Melchior's "Siegfried" had obstacles to overcome, visual prejudices to remove. An indulgence was asked for him in a printed slip distributed with the programs, because of his recent indisposition. His singing had little trace of it, though apparently managed with much care. The artist's real handicap was his excess of weight, which was emphasized by a bearskin costume so abbreviated as to suggest the oldest of all comic pictures, that of a large man attired only in a barrel.

Yet, once the eye had become accustomed to the manscape, this Siegfried proved the best of several seasons. Vocally it was superior in that it was free from barking and shouting, and in the half-voice was often of musical charm. In action, it had many individual details that were highly effective -and would have been much more so if his appearance had better simulated athletic youth. Though the role is said to be a relatively new one for him, he gave the impression of a ripened impersonation and one steeped in the traditions. If his tempi and those of Mr. Bodanzky were not always in agreement, the preference lay with the singer's.

Of the other feminine members of the cast, Nanny Larsen-Todsen sang Brünnhilde in her familiar manner, eloquently, but unsteadily as to tone; and Elisabeth Kandt the music of the Forest Bird with wandering intonation. Schützendorf's Alberich was altogether admirable; the scene of defiance of Wotan stirringly so. The Mime of Max Bloch was competent, if not distinguished, and the same can be said of the loudspeaker Dragon of Gustafson. In its mechanical aspects, the performance moved smoothly, and there was a minimum of those distractions which so often cause the devout Wagnerian to prefer his music without the disillusionments of stage properties.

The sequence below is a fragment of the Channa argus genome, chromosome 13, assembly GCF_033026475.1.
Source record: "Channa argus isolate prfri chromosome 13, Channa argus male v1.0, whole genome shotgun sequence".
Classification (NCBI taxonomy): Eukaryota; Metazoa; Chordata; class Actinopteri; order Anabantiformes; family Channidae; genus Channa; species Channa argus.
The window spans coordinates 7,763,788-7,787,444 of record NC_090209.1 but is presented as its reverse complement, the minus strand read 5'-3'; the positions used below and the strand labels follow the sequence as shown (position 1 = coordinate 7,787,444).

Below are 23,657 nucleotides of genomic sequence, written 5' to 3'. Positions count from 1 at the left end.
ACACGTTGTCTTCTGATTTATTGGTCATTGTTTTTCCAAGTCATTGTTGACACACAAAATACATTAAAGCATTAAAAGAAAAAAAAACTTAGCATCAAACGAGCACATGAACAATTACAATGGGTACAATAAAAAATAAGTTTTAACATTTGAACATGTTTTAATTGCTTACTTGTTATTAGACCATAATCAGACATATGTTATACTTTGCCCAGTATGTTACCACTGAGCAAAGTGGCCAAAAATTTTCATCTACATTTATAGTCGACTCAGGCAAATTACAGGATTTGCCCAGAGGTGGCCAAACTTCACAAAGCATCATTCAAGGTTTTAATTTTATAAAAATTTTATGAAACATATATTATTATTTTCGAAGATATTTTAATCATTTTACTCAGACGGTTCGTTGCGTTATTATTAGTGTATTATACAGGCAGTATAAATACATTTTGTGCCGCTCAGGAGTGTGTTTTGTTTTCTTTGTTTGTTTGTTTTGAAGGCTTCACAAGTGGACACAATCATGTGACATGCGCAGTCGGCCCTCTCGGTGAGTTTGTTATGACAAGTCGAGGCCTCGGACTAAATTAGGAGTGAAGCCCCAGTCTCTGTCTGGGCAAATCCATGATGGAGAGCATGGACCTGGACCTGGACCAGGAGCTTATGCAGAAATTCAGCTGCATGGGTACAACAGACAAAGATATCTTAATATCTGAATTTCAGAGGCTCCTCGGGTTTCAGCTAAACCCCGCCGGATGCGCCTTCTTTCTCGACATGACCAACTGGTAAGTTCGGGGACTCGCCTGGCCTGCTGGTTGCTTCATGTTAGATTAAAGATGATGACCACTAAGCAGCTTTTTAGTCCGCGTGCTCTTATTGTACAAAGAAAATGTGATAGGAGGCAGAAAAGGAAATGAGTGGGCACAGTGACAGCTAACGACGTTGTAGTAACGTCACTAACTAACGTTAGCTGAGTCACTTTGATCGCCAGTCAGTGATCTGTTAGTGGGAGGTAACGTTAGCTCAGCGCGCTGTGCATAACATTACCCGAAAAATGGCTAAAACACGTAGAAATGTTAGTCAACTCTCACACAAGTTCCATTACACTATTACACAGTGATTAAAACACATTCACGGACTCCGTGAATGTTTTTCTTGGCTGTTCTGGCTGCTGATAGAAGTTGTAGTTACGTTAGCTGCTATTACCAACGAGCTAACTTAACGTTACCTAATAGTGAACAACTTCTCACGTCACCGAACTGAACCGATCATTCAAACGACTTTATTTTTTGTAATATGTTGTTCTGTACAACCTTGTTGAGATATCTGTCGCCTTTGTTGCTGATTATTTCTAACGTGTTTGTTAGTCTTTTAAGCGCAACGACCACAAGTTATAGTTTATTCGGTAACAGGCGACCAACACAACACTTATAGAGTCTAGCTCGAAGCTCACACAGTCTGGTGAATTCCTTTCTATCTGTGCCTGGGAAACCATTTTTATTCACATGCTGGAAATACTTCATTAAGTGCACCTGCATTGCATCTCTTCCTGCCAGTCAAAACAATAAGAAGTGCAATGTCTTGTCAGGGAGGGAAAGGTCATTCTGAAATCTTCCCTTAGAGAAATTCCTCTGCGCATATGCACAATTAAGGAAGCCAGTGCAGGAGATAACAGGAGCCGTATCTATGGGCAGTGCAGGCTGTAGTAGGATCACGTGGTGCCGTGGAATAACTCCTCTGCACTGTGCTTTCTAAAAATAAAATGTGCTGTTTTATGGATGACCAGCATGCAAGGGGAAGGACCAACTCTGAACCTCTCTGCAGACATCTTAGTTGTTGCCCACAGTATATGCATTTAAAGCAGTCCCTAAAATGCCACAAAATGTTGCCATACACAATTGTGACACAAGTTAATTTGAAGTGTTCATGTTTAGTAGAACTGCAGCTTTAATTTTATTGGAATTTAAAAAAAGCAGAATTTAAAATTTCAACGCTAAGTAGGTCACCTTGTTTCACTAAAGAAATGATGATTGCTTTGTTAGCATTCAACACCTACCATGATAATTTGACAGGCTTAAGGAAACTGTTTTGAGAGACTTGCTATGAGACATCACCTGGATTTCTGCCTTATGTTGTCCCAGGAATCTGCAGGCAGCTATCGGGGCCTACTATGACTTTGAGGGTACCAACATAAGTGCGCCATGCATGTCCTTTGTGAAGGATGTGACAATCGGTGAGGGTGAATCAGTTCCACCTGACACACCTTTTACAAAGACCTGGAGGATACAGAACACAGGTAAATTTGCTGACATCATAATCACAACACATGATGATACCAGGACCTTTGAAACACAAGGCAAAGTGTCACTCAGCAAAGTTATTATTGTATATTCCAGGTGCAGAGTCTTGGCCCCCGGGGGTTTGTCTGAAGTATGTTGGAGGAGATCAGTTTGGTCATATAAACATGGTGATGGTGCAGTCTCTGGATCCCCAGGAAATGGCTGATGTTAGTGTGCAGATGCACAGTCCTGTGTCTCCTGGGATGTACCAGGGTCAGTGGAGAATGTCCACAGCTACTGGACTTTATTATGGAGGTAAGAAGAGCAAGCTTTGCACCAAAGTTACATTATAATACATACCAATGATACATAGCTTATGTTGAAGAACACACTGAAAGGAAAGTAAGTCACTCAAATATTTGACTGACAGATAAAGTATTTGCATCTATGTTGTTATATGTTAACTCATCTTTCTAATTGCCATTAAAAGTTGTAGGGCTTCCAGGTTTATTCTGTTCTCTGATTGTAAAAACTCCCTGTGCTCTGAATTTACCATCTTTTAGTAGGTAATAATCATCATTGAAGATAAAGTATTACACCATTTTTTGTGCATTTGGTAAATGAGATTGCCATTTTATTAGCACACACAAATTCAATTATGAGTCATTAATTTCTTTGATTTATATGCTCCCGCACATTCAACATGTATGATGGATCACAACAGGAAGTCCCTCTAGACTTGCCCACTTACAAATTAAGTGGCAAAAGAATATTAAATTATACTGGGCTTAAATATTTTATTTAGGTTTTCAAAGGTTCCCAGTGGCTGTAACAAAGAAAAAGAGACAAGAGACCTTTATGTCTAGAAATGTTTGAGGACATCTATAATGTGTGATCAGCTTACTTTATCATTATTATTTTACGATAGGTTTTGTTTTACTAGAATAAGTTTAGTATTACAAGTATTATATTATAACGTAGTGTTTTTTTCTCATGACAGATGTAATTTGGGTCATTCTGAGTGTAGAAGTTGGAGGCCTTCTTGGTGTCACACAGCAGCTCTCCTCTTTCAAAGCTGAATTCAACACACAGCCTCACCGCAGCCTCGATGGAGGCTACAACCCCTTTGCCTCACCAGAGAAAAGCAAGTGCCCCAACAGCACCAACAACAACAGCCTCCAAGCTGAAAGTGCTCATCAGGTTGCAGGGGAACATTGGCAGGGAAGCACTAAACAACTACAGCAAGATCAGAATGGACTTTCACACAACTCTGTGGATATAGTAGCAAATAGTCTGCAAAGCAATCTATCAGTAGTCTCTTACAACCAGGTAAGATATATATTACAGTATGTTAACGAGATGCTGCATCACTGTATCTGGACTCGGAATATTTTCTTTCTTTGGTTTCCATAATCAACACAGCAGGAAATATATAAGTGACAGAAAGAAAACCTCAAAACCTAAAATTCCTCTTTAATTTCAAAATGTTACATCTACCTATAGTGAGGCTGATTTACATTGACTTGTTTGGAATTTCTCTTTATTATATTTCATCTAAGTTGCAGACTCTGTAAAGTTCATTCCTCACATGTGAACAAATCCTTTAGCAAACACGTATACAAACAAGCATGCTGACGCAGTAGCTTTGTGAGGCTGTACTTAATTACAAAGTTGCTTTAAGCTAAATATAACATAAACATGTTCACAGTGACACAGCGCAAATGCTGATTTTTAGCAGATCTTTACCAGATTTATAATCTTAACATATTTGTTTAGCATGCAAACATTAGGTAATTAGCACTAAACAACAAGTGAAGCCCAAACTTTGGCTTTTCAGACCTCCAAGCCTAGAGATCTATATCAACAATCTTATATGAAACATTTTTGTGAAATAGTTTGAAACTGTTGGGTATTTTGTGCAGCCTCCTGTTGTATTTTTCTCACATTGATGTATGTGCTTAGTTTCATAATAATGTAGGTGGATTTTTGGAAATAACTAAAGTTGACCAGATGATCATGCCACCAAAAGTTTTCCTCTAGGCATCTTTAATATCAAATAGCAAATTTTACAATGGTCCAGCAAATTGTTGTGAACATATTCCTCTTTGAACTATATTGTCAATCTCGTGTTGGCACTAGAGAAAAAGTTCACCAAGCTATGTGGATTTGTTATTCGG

Review of Grena Bennett in the American

MELCHIOR ILL, BUT SINGS IN 'SIEGFRIED'

Continuing its special matinees of Wagner's "Ring Cycle." The Metropolitan Opera Company presented '"Siegfried' yesterday afternoon. The performance was one of great merit and interest, merit despite the fact that Lauritz Melchior, who impersonated Siegfried, was still ill after some days of invalidum and sang valiantly nevertheless. A slip inserted in the programme begged the audience's indulgence for his weak vocal condition. But only in voice was Mr. Melchior below normal. His appearance as the young hero filled every possible demand; youth, vigorous action, boyish enthusiasm, a symmetrical figure of classic mold and grace were among the visual details of his Siegfried.

Ernestine Schumann-Heink again brought Erda to life and again contributed much to her noteworthy performance. Her voice glowed with beauty. Neither break nor hoarseness marred the smooth evenness of her delivery. Her art is so admirably controlled that the auditor is unconscious of its technic. She opened her mouth and beautiful tones flowed or floated without effort or labor. Her prophetic and mysterious message to the Wanderer was freighted with meaning and nobly uttered.

The Wanderer was Friedrich Schorr. A magnificent voice, combined with majestic bearing and nobility of utterance, marked his characterization. A dominating figure and a grand manner of declamation impressed his audience.



Photograph of Lauritz Melchior as the title role in Siegfried.